Each month, we post a series of blogs around a common topic. During September, Leanne Pearce Reed is curating a month of blog posts exploring stewardship of all creation. Join the conversation here, on Facebook, or Twitter!

By Ashley Goff

(Editor’s Note: This writing first appeared on Ashley’s blog God of the Sparrow, where she writes on adventures with liturgy, yoga, urban farming, and being inspired by the Planet and its radical, creative earthly creatures. Check it out!)

After 5  years of urban farming at Church of the Pilgrims and at my own homestead, I realized I had hit the limits of my knowledge with urban farming, particularly with soil science, companion planting, and pesticides.

Most of my knowledge on farming has come from swapping stories with other garden folks and doing some reading. But it’s hard for me to retain what I read on farming unless I am putting it into practice right in that very moment.

During the summer, my Facebook newsfeed led me to this organization: Love and Carrots.

Love and Carrots was started by Meredith Shepherd and believes this:

We at Love & Carrots believe the local food movement is a critical catalyst in environmental activism. In the United States the potential for impact by way of everyday choices is immense, yet after decades of consumerism-as-champion, our culture does not easily lend itself widespread change through daily choices. We believe food is a good start. Choosing what to eat is one of the easiest ways to be a proactive environmental steward, and eating locally is the simplest solution with the most impact so far. Urban Agriculture is the local food movement at its best and tackles a multifaceted problem. It is food production right at the site of high level consumption, it is greening spaces, it is education, its zero food miles, and its the healthy alternative.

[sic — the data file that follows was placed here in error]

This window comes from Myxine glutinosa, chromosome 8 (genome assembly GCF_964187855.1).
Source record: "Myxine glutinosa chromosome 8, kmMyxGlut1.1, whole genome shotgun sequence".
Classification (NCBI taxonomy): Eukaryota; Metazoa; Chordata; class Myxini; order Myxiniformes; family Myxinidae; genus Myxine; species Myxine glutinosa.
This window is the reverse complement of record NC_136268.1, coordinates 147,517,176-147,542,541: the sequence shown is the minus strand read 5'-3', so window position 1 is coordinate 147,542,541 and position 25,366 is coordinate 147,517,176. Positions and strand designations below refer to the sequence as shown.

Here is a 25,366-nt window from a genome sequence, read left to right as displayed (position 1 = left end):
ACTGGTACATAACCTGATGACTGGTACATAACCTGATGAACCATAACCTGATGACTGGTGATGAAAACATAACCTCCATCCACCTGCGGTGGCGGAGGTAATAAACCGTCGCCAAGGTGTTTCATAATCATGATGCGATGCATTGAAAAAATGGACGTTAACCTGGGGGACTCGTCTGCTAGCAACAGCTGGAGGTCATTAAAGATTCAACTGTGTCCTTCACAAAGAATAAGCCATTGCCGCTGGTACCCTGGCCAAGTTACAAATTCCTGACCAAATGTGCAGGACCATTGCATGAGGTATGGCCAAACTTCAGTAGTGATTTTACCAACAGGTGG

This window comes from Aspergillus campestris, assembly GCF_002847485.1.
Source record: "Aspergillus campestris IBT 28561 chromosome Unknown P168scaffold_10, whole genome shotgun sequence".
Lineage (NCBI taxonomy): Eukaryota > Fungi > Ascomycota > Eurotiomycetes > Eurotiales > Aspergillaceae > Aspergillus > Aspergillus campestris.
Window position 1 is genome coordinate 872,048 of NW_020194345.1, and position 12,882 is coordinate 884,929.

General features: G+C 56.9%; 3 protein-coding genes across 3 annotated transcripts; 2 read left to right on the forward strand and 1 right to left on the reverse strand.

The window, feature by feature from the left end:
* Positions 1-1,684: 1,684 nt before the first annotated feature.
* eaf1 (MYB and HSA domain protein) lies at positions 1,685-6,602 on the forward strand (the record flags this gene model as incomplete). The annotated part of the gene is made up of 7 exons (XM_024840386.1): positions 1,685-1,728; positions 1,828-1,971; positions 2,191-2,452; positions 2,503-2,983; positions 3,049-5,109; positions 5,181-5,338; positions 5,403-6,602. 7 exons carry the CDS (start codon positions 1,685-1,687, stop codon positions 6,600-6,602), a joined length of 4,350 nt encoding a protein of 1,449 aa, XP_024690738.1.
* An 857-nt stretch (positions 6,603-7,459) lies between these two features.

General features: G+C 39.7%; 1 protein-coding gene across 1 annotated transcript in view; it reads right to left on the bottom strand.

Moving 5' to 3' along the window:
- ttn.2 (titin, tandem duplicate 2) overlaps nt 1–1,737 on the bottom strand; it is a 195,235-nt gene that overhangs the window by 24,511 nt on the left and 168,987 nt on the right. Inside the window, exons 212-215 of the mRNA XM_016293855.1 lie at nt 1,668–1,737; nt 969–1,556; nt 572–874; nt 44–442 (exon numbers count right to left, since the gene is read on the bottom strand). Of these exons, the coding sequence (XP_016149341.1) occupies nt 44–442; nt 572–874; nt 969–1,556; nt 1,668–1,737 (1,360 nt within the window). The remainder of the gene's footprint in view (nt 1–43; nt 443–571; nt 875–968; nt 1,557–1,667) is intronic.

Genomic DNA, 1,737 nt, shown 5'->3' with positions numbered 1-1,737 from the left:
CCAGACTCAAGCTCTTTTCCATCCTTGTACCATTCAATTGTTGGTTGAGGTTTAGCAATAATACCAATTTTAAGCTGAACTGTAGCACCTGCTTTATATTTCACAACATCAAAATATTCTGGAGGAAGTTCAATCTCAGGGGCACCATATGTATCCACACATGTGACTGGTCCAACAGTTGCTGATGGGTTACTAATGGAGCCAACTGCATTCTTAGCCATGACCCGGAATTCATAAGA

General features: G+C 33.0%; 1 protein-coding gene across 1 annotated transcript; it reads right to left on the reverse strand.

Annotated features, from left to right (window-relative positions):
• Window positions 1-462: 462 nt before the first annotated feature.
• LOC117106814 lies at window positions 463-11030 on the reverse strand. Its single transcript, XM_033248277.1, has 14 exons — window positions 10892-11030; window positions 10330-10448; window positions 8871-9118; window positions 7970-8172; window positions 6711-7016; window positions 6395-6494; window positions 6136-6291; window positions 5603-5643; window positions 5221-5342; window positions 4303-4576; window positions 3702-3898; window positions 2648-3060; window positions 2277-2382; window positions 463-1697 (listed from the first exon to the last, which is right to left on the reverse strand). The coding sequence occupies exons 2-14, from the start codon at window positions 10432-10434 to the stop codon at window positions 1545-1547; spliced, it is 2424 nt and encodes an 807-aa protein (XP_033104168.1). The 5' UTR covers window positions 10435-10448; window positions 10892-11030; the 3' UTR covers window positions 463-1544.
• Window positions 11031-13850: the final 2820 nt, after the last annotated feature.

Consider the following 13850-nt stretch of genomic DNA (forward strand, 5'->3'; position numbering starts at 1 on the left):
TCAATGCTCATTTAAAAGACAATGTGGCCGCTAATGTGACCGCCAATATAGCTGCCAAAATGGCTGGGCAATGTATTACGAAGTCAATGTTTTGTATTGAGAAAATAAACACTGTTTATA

Love and Carrots offers a coaching program—a Love and Carrots farmer comes out twice a month to your garden for garden maintenance + educate you on life in the garden.

Score.

Emailed. Met. Set-up a schedule.

Morgan, on the right, and Emily, our intern, in Pilgrims Sacred Greens garden.

Morgan, on the right, and Emily, former Pilgrims intern, in Pilgrims Sacred Greens garden.

I now have a garden coach—Morgan.

Twice a month, Morgan comes to Pilgrims  and we farm together. Plus I get to ask Morgan a bazillion questions about soil, pesticides, harvesting….whatever…..

Pilgrims garden was ready to be taken to the next level—not as in put in 5 more raised beds—but just in the intricacies of farming with what, when, and how to plant. There is so much to farming that my mind had been swirling with information, not sure how to get organized with a plan on such amazing details like what to do with tomato blight, what veggies can be planted next to each other, and what the hell to do with the stupid insects that come and terrorize the plants?

Morgan has taught me to mix-up what’s planted in one raised bed. For example: planting bok choy, mustard greens, and spinach together. These veggies are from the same family and the variety of plants in the bed confuses bugs that can annihilate the greens. This type of growing is practical and creative—I have to think through the strategy of how to create growth. It also creates beauty with the various textures and colors of the veggie leaves.  Mono-planting just isn’t effective. Diversity in planting increases potential for robust growth and beauty.  Having Morgan as a coach has pushed me to get out of my already-within-5-years systems of farming. Morgan has pushed open my ways and patterns to create a more beautiful Eden.

Pilgrims garden is ready for the next level, and so I am with urban farming.

I love the feeling of hitting my threshold of knowledge and experience, pulling in whatever resources needed to take me to the next level. A garden is an ever expanding, dynamic, life-giving place. I love watching lettuce grow and be shared with hungry people. I also love that the energy of the garden works within my own interior self—that I, too, need to go to the next level in order to work with the natural processes of life that are there for the taking.

Farm Church – Part 2